These two songs are forever linked in my head, cued up to a certain time and place.
“Pusherman,” done by Curtis Mayfield for the “Superfly” soundtrack in 1972, hid its tough message under Mayfield’s falsetto and a solid soul/funk groove. The fantastic percussion subtly added some street cred.
It was a song you could play anywhere in the winter of 1972-73 and get away with it.
Not so “The Pusher” by Steppenwolf. Nothing subtle about their 1968 cover of this Hoyt Axton tune — growling, spitting out “God damn, The pusher/God damn, God damn, the pusher/I said God damn, God, God damn the pusher man.”
Found that out one night on the way to a junior varsity basketball game. Someone on the bus played the Steppenwolf cut a little too loudly, sending “God damns” raining all over the place.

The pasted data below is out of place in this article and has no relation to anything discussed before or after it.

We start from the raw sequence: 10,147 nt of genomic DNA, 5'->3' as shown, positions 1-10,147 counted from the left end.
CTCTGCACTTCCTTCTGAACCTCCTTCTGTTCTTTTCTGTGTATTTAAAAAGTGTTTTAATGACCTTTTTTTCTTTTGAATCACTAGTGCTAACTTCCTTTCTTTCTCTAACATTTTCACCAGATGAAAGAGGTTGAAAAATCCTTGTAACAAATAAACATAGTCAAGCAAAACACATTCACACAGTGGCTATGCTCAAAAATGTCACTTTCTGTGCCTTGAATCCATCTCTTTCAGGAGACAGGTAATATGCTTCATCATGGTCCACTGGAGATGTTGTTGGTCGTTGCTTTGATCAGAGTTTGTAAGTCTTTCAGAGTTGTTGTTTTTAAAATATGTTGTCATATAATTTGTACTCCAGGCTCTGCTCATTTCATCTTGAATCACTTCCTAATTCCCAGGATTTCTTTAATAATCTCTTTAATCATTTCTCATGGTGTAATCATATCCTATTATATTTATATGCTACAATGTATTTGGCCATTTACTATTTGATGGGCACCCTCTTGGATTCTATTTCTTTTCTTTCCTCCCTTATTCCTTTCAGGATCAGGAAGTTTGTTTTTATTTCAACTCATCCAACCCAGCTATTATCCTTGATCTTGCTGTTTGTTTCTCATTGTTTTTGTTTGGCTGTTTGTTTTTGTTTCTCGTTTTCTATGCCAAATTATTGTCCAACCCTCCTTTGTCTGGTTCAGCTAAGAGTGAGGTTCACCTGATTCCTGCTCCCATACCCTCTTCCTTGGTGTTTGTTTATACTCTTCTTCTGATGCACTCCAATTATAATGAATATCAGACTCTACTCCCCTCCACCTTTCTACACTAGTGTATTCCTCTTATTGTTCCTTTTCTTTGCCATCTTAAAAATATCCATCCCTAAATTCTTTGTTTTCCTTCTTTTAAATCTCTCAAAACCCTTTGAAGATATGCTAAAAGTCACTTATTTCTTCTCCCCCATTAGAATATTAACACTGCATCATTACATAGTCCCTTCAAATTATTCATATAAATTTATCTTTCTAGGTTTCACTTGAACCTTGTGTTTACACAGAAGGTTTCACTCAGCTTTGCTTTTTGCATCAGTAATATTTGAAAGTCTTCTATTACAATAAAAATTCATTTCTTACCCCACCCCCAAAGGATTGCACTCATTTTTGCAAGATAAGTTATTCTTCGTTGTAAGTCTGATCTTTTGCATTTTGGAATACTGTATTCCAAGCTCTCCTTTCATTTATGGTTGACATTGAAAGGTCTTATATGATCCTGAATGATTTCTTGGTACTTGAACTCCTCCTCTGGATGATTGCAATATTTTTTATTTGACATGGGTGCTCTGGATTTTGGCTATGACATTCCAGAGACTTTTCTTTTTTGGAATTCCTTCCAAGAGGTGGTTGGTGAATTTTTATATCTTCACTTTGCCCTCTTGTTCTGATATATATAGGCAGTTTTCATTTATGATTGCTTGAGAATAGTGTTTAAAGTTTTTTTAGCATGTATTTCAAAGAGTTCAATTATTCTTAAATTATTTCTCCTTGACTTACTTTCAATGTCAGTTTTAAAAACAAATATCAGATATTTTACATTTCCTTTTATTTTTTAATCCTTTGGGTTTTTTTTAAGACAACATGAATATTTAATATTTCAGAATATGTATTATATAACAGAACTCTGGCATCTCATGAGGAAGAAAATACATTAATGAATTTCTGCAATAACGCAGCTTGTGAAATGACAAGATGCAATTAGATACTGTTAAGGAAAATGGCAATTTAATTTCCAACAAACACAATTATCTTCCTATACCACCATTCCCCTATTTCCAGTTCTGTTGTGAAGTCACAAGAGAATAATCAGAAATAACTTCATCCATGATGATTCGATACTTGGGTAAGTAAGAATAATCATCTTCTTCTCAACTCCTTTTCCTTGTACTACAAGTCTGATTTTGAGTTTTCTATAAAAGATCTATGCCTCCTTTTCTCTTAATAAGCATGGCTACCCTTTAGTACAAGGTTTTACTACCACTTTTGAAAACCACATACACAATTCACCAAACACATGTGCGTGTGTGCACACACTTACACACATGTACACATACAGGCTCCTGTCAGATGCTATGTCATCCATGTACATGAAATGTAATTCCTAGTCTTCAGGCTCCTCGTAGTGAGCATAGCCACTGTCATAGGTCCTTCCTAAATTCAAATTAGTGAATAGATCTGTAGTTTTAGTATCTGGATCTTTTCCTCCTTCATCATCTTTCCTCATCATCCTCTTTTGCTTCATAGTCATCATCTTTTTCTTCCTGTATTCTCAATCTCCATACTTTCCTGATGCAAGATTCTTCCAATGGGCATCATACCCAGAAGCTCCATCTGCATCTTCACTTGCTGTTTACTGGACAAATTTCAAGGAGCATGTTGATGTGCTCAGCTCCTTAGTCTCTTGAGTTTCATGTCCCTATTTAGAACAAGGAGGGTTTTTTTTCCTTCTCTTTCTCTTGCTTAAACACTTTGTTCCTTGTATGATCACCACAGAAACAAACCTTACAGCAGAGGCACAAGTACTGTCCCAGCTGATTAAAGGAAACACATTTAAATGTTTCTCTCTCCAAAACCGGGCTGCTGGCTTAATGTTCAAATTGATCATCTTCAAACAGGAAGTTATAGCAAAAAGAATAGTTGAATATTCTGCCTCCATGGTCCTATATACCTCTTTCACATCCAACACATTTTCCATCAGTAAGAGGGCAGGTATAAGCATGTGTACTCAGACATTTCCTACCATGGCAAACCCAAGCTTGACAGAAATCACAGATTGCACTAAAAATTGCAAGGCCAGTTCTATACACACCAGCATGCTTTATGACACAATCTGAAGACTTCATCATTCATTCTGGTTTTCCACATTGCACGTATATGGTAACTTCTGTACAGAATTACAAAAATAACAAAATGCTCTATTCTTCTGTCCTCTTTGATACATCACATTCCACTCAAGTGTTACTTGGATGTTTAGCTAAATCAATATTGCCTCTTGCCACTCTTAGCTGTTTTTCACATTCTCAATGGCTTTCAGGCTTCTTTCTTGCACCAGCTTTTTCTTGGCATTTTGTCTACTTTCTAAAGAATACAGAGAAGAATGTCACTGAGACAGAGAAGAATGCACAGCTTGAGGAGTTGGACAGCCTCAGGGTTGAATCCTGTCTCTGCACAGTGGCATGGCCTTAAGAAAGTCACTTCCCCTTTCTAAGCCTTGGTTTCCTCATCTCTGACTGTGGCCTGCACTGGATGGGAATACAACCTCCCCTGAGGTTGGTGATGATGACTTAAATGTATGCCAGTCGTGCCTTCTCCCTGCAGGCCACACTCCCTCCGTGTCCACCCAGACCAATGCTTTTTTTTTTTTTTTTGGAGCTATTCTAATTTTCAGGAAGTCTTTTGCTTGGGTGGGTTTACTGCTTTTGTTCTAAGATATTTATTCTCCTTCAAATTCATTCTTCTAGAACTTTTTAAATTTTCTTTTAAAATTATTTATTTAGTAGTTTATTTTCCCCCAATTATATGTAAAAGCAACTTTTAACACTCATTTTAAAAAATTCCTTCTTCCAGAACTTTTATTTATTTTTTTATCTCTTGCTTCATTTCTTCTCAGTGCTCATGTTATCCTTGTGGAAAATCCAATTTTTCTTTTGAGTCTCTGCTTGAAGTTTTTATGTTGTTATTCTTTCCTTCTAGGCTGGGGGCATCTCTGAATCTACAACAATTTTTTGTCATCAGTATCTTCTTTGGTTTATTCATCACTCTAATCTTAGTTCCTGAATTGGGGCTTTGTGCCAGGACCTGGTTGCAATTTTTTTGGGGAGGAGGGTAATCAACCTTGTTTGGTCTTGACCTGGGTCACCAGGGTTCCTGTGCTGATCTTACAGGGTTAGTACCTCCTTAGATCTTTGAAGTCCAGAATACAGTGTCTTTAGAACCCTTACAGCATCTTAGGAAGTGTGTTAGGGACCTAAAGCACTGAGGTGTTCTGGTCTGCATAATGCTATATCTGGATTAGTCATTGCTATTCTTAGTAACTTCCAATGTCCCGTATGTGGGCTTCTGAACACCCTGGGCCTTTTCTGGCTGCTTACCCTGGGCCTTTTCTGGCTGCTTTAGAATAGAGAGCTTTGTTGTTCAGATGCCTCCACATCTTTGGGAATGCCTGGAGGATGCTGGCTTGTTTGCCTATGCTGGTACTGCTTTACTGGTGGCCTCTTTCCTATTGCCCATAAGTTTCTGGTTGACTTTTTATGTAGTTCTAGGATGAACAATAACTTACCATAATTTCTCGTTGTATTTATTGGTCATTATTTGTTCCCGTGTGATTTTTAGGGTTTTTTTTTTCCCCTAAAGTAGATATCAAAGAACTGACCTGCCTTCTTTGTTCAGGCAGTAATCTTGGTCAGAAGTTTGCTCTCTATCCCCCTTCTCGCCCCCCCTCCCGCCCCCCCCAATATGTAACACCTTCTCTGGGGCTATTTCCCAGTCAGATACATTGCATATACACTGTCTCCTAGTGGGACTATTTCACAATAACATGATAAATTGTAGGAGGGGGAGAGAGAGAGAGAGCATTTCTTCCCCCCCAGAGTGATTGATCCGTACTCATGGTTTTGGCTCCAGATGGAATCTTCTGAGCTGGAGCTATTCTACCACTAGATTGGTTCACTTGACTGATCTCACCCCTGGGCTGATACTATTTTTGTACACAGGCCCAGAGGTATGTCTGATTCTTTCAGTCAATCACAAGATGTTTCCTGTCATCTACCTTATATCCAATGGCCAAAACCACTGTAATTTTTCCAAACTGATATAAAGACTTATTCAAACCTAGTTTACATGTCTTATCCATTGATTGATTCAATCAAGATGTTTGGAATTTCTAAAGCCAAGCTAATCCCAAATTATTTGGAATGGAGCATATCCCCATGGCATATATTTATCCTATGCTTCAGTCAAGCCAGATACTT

“Hey!” the coach yelled from the front of the bus. “Enough!”
Enough for him, maybe, but not for us.
“Hey!” he yelled a little louder, a little more insistently. “I said enough, all right?”
I wish I could say someone had the presence of mind to follow it up with Curtis Mayfield, but all I remember is an awkward silence … then a few quiet laughs among the lads and another Steppenwolf song, the volume turned down just a tad.
So here, 34 years later, is that sequence, the way it should have been on the school bus to Shawano that night.
“The Pusher,” Steppenwolf, from “Steppenwolf,” 1968. (Also on the “Easy Rider” soundtrack, of course.)
“Pusherman,” Curtis Mayfield, from “Superfly” soundtrack, 1972.